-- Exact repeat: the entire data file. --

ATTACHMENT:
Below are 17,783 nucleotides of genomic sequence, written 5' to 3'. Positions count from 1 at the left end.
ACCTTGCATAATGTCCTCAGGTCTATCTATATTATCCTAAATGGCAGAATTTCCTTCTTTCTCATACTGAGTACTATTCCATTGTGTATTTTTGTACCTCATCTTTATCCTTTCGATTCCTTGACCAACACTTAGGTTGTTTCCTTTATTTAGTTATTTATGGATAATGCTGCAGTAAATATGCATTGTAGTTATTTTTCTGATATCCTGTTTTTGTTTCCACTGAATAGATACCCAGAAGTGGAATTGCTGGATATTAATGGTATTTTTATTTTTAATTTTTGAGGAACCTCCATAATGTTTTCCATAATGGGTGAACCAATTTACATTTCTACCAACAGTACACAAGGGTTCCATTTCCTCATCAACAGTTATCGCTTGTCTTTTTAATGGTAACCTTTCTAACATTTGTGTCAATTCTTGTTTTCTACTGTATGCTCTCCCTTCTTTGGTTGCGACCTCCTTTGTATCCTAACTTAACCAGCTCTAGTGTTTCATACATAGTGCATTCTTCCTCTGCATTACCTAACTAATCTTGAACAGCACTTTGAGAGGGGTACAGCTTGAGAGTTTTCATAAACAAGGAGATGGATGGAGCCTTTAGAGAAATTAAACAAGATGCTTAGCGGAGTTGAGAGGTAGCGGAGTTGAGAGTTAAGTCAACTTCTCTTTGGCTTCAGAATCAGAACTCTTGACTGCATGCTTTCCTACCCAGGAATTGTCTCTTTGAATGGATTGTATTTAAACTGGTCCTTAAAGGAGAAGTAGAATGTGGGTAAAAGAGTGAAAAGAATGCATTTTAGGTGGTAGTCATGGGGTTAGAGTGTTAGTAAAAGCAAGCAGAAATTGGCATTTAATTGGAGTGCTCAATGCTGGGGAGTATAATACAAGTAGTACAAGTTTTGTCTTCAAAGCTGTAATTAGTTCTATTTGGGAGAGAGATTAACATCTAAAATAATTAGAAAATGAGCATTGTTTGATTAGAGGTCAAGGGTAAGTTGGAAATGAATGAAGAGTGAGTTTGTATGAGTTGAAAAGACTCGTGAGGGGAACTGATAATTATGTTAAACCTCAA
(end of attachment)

Below are 17,783 nucleotides of genomic sequence, written 5' to 3'. Positions count from 1 at the left end.
ACCTTGCATAATGTCCTCAGGTCTATCTATATTATCCTAAATGGCAGAATTTCCTTCTTTCTCATACTGAGTACTATTCCATTGTGTATTTTTGTACCTCATCTTTATCCTTTCGATTCCTTGACCAACACTTAGGTTGTTTCCTTTATTTAGTTATTTATGGATAATGCTGCAGTAAATATGCATTGTAGTTATTTTTCTGATATCCTGTTTTTGTTTCCACTGAATAGATACCCAGAAGTGGAATTGCTGGATATTAATGGTATTTTTATTTTTAATTTTTGAGGAACCTCCATAATGTTTTCCATAATGGGTGAACCAATTTACATTTCTACCAACAGTACACAAGGGTTCCATTTCCTCATCAACAGTTATCGCTTGTCTTTTTAATGGTAACCTTTCTAACATTTGTGTCAATTCTTGTTTTCTACTGTATGCTCTCCCTTCTTTGGTTGCGACCTCCTTTGTATCCTAACTTAACCAGCTCTAGTGTTTCATACATAGTGCATTCTTCCTCTGCATTACCTAACTAATCTTGAACAGCACTTTGAGAGGGGTACAGCTTGAGAGTTTTCATAAACAAGGAGATGGATGGAGCCTTTAGAGAAATTAAACAAGATGCTTAGCGGAGTTGAGAGGTAGCGGAGTTGAGAGTTAAGTCAACTTCTCTTTGGCTTCAGAATCAGAACTCTTGACTGCATGCTTTCCTACCCAGGAATTGTCTCTTTGAATGGATTGTATTTAAACTGGTCCTTAAAGGAGAAGTAGAATGTGGGTAAAAGAGTGAAAAGAATGCATTTTAGGTGGTAGTCATGGGGTTAGAGTGTTAGTAAAAGCAAGCAGAAATTGGCATTTAATTGGAGTGCTCAATGCTGGGGAGTATAATACAAGTAGTACAAGTTTTGTCTTCAAAGCTGTAATTAGTTCTATTTGGGAGAGAGATTAACATCTAAAATAATTAGAAAATGAGCATTGTTTGATTAGAGGTCAAGGGTAAGTTGGAAATGAATGAAGAGTGAGTTTGTATGAGTTGAAAAGACTCGTGAGGGGAACTGATAATTATGTTAAACCTCAA